i1520-0469-57-18-3035-ea1
in dimensional form. If for simplicity we assume that the parcel lapse rate (γ) and the static stability (B) are constant, the integral on the right-hand side is equal to g(γB)z2*/2. The pressure perturbation δp∗/ρ can be estimated from the steady-state momentum equation integrated along z = z∗ to yield δp∗/ρV2/4. Thus,
i1520-0469-57-18-3035-ea2
where CAPE ≡ g(γB)H2/2. In the neutral updraft, w20* = V20/2. Assuming further the same vertical shear in both models, that is, V1/z1∗ = 2V0/H, and defining ΔVVHV0, it follows that V1 = ΔV(z1∗/H). By substituting the solution of Moncrieff and Green (1972) for z1∗/H, the ratio of the buoyant solution to the neutral one is
i1520-0469-57-18-3035-ea3
where R ≡ 2 CAPE/(ΔV)2 is the convective Richardson number. It follows that the intensity of buoyant ascent compared to neutral overturning is a function of the convective Richardson number.

Based on the ten-hour averaged statistics from the control simulations, CAPE ≈ 30 J kg−1 and ΔU = 6.5 m s−1. Thus, R = 1.4 and (w1∗/w0∗) = 2.5. The momentum flux and the total convective momentum forcing shown in Figs. 14c,d have been multiplied by (w1∗/w0∗)2 to approximate the effect of CAPE.

Fig. 1.
Fig. 1.

National Oceanic and Atmospheric Administration infrared satellite image at 1249 UTC 25 Mar 1993 showing a cold-air outbreak off the ice edge near Spitsbergen. The flight pattern on that day from ARKTIS 1993 experiment is marked with white lines (after Brümmer 1999).

Citation: Journal of the Atmospheric Sciences 57, 18; 10.1175/1520-0469(2000)057<3035:POCMTI>2.0.CO;2

Fig. 2.
Fig. 2.

Initial vertical profiles of (a) horizontal velocity components, (b) temperature and potential temperature, and (c) water vapor mixing ratio for the control simulation of an idealized late-stage midlatitude cold-air outbreak.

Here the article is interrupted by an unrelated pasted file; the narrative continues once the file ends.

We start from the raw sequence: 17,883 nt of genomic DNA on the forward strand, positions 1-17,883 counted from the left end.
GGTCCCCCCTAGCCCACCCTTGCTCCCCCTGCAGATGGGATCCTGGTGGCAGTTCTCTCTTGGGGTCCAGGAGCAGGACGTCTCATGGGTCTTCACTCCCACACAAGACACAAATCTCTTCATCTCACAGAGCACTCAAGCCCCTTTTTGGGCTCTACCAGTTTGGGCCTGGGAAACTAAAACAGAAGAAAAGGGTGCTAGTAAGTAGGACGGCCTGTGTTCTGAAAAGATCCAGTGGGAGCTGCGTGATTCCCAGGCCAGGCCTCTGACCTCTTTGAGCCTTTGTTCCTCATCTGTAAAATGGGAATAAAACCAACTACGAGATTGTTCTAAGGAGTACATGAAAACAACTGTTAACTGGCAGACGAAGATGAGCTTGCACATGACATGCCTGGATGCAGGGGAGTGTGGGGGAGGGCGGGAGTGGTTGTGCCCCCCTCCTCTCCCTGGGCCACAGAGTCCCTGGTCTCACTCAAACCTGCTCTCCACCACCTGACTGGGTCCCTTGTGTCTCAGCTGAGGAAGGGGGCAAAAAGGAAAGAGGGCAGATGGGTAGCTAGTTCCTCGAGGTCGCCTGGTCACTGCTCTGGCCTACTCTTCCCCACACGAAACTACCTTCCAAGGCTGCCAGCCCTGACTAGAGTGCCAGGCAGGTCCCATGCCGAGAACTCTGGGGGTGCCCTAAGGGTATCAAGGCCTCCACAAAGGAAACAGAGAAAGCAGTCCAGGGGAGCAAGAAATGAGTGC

Citation: Journal of the Atmospheric Sciences 57, 18; 10.1175/1520-0469(2000)057<3035:POCMTI>2.0.CO;2

Fig. 3.
Fig. 3.

(a) Vertical velocity field (in m s−1) and wind vectors at 150 m above sea level at the end of second hour of control experiment; (b) as in (a) but at 4050 m; (c) vertical velocity (thin solid and dashed lines), cloud outlines (heavy dashed line represents qc = 0.1 g kg−1 isoline), and flow vectors in a y–z plane at x = −18.7 km. The maxima, minima, and contouring intervals are marked in the top left of each panel. Zero contour is omitted. Within cloud outlines in (c) every second contour of vertical velocity is omitted.

Citation: Journal of the Atmospheric Sciences 57, 18; 10.1175/1520-0469(2000)057<3035:POCMTI>2.0.CO;2

Fig. 4.
Fig. 4.

Vertical section through an individual cloud: (a) cloud outline (thick solid line represents qc = 0.1 g kg−1 isoline), rainwater mixing ratio (contouring interval = 0.1 g kg−1), and flow vectors in a system relative coordinates; (b) vertical velocity (contouring interval = 1 m s−1); and (c) pressure gradient (contouring interval = 0.02 kg m−2 s−2). Horizontal tick marks are at 0.5 km.

Citation: Journal of the Atmospheric Sciences 57, 18; 10.1175/1520-0469(2000)057<3035:POCMTI>2.0.CO;2

Fig. 5.
Fig. 5.

Ensemble average vertical profiles of (a) fractional cloud coverage, (b) domain average standard deviation of vertical velocity 2, (c) eddy momentum flux, (d) mass flux, and (e) fractional entrainment ϵ and detrainment δ rates for the last 4 h of the control experiment. Except in (a) and (e), thick solid line represents the domain average, whereas dotted and long-dashed lines denote updrafts and downdrafts, respectively.

Citation: Journal of the Atmospheric Sciences 57, 18; 10.1175/1520-0469(2000)057<3035:POCMTI>2.0.CO;2

Fig. 6.
Fig. 6.

Ensemble average vertical profiles of (a) horizontal pressure gradient force, (b) horizontal velocity, and (c) vertical velocity. The line patterns used are the same as in Fig. 5.

Citation: Journal of the Atmospheric Sciences 57, 18; 10.1175/1520-0469(2000)057<3035:POCMTI>2.0.CO;2

Fig. 7.
Fig. 7.

Updraft momentum budget: (a) exact budget and (b) approximate budget. The exact budget was computed at every time step in a manner consistent with model’s numerical algorithms thus yielding full three-dimensional advection. Centered-in-space and forward-in-time differencing was used for the terms of the approximate budget.

Citation: Journal of the Atmospheric Sciences 57, 18; 10.1175/1520-0469(2000)057<3035:POCMTI>2.0.CO;2

Fig. 8.
Fig. 8.

Total change in the mean velocity profiles Δυ over 10 h of simulation for experiments from Table 1.

Citation: Journal of the Atmospheric Sciences 57, 18; 10.1175/1520-0469(2000)057<3035:POCMTI>2.0.CO;2

Fig. 9.
Fig. 9.

Horizontal advection and cloud interfacial mixing terms for cloud updrafts computed as (i) residuals and (ii) employing the entrainment/detrainment parameterization in Eqs. (3) and (4) [panels (a) and (b)]. Residuals are equal to (a) ∂(ρσuυwu)/∂z + σup/∂yu, (b) Muυu/∂z + σup/∂yu.

Citation: Journal of the Atmospheric Sciences 57, 18; 10.1175/1520-0469(2000)057<3035:POCMTI>2.0.CO;2

Fig. 10.
Fig. 10.